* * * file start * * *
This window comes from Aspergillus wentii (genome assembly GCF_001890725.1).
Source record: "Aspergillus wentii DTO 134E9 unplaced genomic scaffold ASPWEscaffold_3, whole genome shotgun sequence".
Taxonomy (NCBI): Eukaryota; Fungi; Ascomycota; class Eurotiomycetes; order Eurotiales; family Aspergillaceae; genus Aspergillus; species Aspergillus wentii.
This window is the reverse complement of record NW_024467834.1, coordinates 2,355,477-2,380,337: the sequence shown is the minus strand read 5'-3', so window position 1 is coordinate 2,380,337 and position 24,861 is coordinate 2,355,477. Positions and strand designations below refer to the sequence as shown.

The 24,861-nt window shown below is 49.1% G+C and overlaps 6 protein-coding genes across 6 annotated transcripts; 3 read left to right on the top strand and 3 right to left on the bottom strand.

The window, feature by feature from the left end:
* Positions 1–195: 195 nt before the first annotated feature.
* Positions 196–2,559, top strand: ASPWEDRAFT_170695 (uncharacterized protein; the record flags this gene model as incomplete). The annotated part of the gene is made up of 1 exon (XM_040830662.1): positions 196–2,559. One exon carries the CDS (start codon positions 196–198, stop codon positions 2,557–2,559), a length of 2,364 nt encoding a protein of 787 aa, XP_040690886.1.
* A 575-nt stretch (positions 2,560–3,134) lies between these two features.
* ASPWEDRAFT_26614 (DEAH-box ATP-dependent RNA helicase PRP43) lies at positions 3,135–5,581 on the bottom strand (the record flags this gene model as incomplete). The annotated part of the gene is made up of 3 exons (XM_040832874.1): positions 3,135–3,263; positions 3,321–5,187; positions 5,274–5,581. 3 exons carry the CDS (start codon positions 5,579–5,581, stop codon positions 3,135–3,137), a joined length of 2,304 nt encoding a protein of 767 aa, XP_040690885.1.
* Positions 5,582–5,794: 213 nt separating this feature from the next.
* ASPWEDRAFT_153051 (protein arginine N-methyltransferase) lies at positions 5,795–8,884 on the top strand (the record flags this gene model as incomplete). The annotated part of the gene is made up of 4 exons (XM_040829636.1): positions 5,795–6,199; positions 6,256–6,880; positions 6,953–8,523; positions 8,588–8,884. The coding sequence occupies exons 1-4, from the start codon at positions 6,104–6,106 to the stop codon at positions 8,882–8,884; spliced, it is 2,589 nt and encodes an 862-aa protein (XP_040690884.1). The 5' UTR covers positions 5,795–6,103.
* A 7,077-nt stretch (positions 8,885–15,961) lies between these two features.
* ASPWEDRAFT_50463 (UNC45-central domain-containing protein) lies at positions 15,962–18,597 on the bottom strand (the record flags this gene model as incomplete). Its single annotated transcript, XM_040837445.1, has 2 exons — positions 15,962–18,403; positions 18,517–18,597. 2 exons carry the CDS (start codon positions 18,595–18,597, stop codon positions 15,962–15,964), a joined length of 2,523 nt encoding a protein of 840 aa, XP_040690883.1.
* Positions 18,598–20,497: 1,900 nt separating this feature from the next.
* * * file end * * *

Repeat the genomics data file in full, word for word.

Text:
This window comes from Aspergillus wentii (genome assembly GCF_001890725.1).
Source record: "Aspergillus wentii DTO 134E9 unplaced genomic scaffold ASPWEscaffold_3, whole genome shotgun sequence".
Taxonomy (NCBI): Eukaryota; Fungi; Ascomycota; class Eurotiomycetes; order Eurotiales; family Aspergillaceae; genus Aspergillus; species Aspergillus wentii.
This window is the reverse complement of record NW_024467834.1, coordinates 2,355,477-2,380,337: the sequence shown is the minus strand read 5'-3', so window position 1 is coordinate 2,380,337 and position 24,861 is coordinate 2,355,477. Positions and strand designations below refer to the sequence as shown.

The 24,861-nt window shown below is 49.1% G+C and overlaps 6 protein-coding genes across 6 annotated transcripts; 3 read left to right on the top strand and 3 right to left on the bottom strand.

The window, feature by feature from the left end:
* Positions 1–195: 195 nt before the first annotated feature.
* Positions 196–2,559, top strand: ASPWEDRAFT_170695 (uncharacterized protein; the record flags this gene model as incomplete). The annotated part of the gene is made up of 1 exon (XM_040830662.1): positions 196–2,559. One exon carries the CDS (start codon positions 196–198, stop codon positions 2,557–2,559), a length of 2,364 nt encoding a protein of 787 aa, XP_040690886.1.
* A 575-nt stretch (positions 2,560–3,134) lies between these two features.
* ASPWEDRAFT_26614 (DEAH-box ATP-dependent RNA helicase PRP43) lies at positions 3,135–5,581 on the bottom strand (the record flags this gene model as incomplete). The annotated part of the gene is made up of 3 exons (XM_040832874.1): positions 3,135–3,263; positions 3,321–5,187; positions 5,274–5,581. 3 exons carry the CDS (start codon positions 5,579–5,581, stop codon positions 3,135–3,137), a joined length of 2,304 nt encoding a protein of 767 aa, XP_040690885.1.
* Positions 5,582–5,794: 213 nt separating this feature from the next.
* ASPWEDRAFT_153051 (protein arginine N-methyltransferase) lies at positions 5,795–8,884 on the top strand (the record flags this gene model as incomplete). The annotated part of the gene is made up of 4 exons (XM_040829636.1): positions 5,795–6,199; positions 6,256–6,880; positions 6,953–8,523; positions 8,588–8,884. The coding sequence occupies exons 1-4, from the start codon at positions 6,104–6,106 to the stop codon at positions 8,882–8,884; spliced, it is 2,589 nt and encodes an 862-aa protein (XP_040690884.1). The 5' UTR covers positions 5,795–6,103.
* A 7,077-nt stretch (positions 8,885–15,961) lies between these two features.
* ASPWEDRAFT_50463 (UNC45-central domain-containing protein) lies at positions 15,962–18,597 on the bottom strand (the record flags this gene model as incomplete). Its single annotated transcript, XM_040837445.1, has 2 exons — positions 15,962–18,403; positions 18,517–18,597. 2 exons carry the CDS (start codon positions 18,595–18,597, stop codon positions 15,962–15,964), a joined length of 2,523 nt encoding a protein of 840 aa, XP_040690883.1.
* Positions 18,598–20,497: 1,900 nt separating this feature from the next.